CSIS Briefs are produced by the Center for Strategic and International Studies (CSIS), a private, tax-exempt institution focusing on international public policy issues. Its research is nonpartisan and nonproprietary. CSIS does not take specific policy positions. Accordingly, all views, positions, and conclusions expressed in this publication should be understood to be solely those of the author(s).

© 2019 by the Center for Strategic and International Studies. All rights reserved.

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3BBC staff, “Montenegro country profile,” BBC, May 27, 2018,
4Dusica Tomovic, “Serbian Church Urges Montenegro NATO Referendum,” Balkan Insight, January 5, 2016,
5Dusica Tomovic, “Serbian Church Urges Montenegro NATO Referendum,” Balkan Insights, January 5, 2016,
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7Bajrovic et al., “Hanging by a Thread.”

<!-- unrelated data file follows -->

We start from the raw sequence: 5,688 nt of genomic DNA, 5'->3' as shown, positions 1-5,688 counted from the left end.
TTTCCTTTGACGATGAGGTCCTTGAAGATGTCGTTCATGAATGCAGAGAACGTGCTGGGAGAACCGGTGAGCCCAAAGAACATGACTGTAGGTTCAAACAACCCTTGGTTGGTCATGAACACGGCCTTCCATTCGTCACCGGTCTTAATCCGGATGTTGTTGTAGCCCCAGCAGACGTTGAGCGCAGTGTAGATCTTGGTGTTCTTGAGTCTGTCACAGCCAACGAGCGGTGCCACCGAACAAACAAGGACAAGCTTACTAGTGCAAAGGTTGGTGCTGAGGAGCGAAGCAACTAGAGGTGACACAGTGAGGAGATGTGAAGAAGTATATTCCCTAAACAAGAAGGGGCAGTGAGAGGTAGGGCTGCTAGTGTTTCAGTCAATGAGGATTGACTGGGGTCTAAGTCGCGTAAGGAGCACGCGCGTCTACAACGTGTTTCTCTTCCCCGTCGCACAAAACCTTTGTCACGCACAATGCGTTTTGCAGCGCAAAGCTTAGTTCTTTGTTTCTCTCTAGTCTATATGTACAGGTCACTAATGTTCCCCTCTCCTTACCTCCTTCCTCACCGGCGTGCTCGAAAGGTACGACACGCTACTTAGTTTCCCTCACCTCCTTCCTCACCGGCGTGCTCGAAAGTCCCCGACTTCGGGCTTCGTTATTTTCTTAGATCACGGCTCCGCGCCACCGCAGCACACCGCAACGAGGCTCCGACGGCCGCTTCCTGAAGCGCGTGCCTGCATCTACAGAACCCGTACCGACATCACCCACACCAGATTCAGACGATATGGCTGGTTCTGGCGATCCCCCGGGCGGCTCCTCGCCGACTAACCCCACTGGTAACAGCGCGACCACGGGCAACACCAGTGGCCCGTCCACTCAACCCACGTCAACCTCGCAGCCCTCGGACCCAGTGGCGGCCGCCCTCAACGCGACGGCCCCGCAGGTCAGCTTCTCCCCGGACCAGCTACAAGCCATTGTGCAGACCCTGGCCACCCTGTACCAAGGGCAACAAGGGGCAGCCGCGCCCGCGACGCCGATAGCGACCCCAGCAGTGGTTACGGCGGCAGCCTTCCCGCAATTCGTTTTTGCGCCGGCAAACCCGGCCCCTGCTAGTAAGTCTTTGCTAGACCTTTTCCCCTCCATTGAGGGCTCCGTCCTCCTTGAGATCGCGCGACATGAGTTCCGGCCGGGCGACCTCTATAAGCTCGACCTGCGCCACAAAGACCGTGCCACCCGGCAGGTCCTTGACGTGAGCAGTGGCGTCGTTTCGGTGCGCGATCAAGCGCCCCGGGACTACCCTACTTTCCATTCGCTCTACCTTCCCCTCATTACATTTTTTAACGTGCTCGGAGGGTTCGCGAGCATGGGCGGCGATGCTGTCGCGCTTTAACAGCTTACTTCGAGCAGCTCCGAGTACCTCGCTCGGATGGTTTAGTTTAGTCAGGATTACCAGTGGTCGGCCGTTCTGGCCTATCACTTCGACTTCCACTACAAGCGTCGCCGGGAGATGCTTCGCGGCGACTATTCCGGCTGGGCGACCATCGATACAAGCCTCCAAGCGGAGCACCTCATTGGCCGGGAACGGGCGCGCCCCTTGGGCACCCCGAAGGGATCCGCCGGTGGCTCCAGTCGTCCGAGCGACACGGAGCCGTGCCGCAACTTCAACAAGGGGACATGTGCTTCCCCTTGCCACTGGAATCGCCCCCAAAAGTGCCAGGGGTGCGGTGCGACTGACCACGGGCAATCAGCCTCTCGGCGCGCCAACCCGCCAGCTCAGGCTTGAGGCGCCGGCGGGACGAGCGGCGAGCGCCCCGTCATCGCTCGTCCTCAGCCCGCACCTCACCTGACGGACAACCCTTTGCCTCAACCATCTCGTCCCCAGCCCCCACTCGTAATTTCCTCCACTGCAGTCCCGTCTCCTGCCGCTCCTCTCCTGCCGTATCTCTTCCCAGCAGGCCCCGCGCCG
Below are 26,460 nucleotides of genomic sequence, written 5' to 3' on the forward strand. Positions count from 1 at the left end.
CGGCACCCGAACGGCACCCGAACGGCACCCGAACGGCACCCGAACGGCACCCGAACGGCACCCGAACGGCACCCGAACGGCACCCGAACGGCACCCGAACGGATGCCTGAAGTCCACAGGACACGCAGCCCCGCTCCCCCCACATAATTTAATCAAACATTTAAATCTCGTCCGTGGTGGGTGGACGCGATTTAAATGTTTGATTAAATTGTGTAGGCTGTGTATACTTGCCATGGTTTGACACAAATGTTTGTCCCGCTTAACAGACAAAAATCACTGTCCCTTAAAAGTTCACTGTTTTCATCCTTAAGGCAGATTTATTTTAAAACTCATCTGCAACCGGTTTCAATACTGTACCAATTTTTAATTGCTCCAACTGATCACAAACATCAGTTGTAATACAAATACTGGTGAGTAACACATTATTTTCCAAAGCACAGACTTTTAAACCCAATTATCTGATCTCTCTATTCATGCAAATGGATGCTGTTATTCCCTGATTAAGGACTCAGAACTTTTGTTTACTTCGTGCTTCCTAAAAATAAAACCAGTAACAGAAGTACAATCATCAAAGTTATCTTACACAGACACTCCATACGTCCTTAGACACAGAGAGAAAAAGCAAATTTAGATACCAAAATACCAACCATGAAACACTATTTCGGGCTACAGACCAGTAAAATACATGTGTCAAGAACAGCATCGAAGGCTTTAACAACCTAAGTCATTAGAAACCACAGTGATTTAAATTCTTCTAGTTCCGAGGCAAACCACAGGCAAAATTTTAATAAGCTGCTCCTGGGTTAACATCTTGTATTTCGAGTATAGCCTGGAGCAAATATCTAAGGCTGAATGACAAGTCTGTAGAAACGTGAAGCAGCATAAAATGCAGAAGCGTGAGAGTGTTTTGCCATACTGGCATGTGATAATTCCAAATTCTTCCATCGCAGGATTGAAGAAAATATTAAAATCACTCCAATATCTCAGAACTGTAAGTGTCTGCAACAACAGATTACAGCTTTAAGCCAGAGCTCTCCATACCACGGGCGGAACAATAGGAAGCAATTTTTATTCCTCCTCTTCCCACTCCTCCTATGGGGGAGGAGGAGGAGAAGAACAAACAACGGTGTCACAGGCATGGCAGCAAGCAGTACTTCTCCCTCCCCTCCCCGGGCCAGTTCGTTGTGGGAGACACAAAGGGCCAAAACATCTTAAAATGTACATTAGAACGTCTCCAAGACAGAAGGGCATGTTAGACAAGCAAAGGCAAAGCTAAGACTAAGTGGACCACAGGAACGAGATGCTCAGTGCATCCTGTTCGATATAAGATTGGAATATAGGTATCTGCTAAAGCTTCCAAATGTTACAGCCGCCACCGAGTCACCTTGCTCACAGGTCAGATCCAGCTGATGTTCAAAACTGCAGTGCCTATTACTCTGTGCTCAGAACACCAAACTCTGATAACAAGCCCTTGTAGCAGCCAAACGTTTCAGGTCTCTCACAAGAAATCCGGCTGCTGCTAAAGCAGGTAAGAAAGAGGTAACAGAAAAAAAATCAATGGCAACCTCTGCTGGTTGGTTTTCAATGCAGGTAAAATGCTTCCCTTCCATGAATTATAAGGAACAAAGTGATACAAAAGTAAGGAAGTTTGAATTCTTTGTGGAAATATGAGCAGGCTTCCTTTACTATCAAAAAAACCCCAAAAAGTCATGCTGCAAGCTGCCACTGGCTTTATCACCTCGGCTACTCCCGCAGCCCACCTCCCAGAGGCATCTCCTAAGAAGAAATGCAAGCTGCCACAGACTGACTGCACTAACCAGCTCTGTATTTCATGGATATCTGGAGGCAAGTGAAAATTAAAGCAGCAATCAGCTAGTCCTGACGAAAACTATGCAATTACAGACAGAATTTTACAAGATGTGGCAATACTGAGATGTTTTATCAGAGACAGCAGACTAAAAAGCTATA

8Damir Marusic, “Did Russia Botch a Coup in Montenegro?” American Interest, October 30, 2016,
9Milivoje Pantovic, “Vucic: Serbia Arrests People Involved in ‘Illegal Acts’ in Montenegro,” Balkan Insight, October 25, 2016,
10Bajrovic et al., “Hanging by a Thread.”
11“Montenegro refuses Russian request to use port of Bar for military purposes,” The MediTelegraph, December 20, 2013,
12"Rogozin: Crna Gora će zažaliti zbog odluke da pristupi u NATO,” Vijesti.
13Heather Conley et al., The Kremlin Playbook 2: The Enablers (Lanham: Rowman& Littlefield, 2019), 94.
14“Predrag JELUŠIĆ: Turizam daje petinu BDP-a i čini više od polovine izvoza Crne Gore,” Portal Analitika , September 27, 2015, daje-petinu-bdp-a-i-cini-vise-od-polovine-izvoza-crne-gore.
15“Tourist numbers up in Montenegro but Russians stay away,” bne Intellinews, July 31,2017,
16Dusica Tomovic, “Russian Tycoon Sues Montenegro Over Aluminum Plant,” Balkan Insight, November 15, 2016,

Heather A. Conley

Matthew Melino